As we’ve discussed before, President Trump proposed devastating cuts to the retirement benefits of federal employees in his 2018 budget request. This far-reaching and unnecessary attack would undermine the retirement security of current and future federal employees. While Trump sticks by his harsh proposal, Republican members of Congress have taken positions on both sides of the issue. Let’s explore the latest developments.

This week members of the House Budget Committee have been working on their Fiscal Year 2018 budget resolution. Congress must pass a 2018 budget resolution because Republican legislators need a parliamentary tool called “budget reconciliation” to pursue their tax reform goals. In their 2018 budget proposal, House Republicans call for increased contributions from federal employees.

While the budget proposal is light on details, it does want federal employees “to make greater contributions to their own defined benefit retirement plans.” It would also end the “special retirement supplement,” something that Trump’s budget proposal also contained. The special retirement supplement covers the equivalent of Social Security benefits for retired federal employees until those employees reach normal retirement age for Social Security. The House budget proposal does not mention Trump’s request to change the pension benefit calculation from the highest three years of salary to the highest five, nor does it mention his proposal to eliminate cost of living adjustments.

The House budget proposal also calls for future federal employees to move to 401(k)-style, defined contribution plans. This would be a huge mistake. We now have ample evidence that 401(k)-style defined contribution plans weaken retirement security and that diminishing pension benefits increases income inequality. Furthermore, federal employees already participate in a hybrid retirement system. Federal employees rely on the so-called “three-legged stool” of retirement savings: their defined benefit pension; the Thrift Savings Plan, which is a defined contribution plan; and Social Security. Eliminating the pension component completely would devastate the retirement security of federal employees.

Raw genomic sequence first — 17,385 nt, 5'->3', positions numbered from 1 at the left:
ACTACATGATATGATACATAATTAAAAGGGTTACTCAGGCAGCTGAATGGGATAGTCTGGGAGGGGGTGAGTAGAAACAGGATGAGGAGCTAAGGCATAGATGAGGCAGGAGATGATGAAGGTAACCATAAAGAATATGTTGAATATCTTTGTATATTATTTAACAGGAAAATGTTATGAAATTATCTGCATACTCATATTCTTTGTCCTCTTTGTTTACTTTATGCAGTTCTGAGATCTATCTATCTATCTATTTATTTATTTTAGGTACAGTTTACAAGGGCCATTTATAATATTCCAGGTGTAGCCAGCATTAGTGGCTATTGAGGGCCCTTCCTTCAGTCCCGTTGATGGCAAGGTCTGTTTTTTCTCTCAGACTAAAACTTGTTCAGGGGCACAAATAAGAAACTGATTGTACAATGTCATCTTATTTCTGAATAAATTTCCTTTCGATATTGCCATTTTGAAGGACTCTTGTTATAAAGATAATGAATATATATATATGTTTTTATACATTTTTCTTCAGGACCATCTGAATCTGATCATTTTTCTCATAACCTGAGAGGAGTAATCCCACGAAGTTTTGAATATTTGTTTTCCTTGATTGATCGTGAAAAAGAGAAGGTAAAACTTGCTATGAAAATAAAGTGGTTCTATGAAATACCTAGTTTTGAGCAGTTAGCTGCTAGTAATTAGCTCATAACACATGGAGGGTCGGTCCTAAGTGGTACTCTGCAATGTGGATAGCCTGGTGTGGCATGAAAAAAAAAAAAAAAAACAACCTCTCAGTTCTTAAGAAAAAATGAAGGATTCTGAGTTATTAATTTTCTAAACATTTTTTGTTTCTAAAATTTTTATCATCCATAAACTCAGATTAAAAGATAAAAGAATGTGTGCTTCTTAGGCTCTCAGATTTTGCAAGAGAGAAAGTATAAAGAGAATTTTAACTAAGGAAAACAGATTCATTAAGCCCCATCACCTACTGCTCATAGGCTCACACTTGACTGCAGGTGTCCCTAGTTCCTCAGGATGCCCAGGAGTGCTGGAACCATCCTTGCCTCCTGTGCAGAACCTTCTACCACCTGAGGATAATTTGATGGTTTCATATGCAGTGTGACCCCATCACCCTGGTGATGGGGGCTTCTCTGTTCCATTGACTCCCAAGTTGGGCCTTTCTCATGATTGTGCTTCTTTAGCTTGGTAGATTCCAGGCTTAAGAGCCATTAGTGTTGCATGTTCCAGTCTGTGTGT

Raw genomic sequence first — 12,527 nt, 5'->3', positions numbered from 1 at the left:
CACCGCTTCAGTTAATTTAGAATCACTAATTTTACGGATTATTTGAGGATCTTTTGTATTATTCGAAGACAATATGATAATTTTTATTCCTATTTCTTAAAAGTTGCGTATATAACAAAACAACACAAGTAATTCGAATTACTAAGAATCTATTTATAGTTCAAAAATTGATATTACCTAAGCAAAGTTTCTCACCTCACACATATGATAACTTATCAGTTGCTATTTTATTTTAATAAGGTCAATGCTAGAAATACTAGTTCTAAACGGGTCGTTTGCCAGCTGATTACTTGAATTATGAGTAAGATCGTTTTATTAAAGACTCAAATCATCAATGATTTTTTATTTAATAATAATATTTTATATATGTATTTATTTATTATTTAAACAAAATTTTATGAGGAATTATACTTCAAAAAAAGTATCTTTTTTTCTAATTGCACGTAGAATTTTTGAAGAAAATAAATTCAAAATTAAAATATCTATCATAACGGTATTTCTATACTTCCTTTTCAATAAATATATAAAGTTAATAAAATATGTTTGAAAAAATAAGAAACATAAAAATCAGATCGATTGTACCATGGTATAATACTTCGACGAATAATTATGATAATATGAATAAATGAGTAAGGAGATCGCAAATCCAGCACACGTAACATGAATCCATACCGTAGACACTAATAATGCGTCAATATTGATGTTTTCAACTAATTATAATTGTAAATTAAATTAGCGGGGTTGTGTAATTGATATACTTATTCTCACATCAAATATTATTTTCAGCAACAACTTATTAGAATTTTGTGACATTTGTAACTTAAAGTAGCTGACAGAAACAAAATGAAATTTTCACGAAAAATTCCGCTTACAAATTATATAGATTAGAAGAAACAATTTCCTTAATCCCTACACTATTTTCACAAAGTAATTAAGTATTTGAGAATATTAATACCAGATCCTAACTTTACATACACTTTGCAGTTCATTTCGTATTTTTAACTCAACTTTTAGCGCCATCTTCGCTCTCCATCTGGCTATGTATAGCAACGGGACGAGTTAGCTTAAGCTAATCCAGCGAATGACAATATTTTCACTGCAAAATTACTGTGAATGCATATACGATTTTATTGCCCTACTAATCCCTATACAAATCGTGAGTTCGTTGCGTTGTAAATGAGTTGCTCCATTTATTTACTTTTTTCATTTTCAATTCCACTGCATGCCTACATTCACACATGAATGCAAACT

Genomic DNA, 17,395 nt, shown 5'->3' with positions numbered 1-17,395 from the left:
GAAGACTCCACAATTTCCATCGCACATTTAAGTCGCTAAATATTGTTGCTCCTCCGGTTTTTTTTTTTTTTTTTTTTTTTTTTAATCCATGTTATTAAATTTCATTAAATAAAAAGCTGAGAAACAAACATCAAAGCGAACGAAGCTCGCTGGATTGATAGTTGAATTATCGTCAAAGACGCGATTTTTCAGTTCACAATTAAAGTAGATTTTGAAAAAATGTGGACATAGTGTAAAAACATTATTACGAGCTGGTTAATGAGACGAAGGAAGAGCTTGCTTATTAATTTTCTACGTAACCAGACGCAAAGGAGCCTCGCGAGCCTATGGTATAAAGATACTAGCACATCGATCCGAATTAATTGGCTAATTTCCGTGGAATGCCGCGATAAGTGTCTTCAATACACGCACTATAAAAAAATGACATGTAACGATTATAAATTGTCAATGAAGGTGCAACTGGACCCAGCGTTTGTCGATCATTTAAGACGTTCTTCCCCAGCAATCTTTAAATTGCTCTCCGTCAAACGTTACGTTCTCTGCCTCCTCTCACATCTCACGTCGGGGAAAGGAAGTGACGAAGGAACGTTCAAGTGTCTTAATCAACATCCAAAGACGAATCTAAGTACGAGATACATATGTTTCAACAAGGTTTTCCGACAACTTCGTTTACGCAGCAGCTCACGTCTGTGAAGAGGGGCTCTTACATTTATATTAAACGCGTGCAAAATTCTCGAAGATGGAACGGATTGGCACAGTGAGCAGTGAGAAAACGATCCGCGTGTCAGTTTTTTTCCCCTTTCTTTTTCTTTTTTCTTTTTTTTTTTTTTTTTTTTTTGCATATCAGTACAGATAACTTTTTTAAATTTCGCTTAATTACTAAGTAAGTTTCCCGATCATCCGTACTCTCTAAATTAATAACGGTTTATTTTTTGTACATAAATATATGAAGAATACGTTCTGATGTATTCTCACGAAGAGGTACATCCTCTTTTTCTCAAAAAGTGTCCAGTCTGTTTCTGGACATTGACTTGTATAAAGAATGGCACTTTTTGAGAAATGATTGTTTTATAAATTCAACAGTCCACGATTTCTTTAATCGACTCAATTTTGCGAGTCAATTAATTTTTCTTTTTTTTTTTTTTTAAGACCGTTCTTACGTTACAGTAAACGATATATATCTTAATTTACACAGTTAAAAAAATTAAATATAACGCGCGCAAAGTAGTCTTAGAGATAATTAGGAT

Despite this disappointing budget proposal, some House Republicans are taking a stand in favor of retirement security for federal employees. In a letter last month to Speaker Paul Ryan and other members of House leadership, nine Republican House members wrote in opposition to Trump’s proposal to attack retirement benefits for federal employees. They pointed out that proposals to increase employee contributions, which amount to a cut in take-home pay, have been offered before and have failed: “Recycling discredited proposals targeting federal workers is disruptive to them, and demoralizing to all middle-class civilian worker families.”

Even though it’s unclear whether President Trump’s 2018 budget proposal will pass- or even be voted on- it’s clear that threats to pensions for federal employees are still lurking. Federal employees and their allies must remain alert and support the efforts of those who are willing to stand up for the retirement security of working families. Will you join us?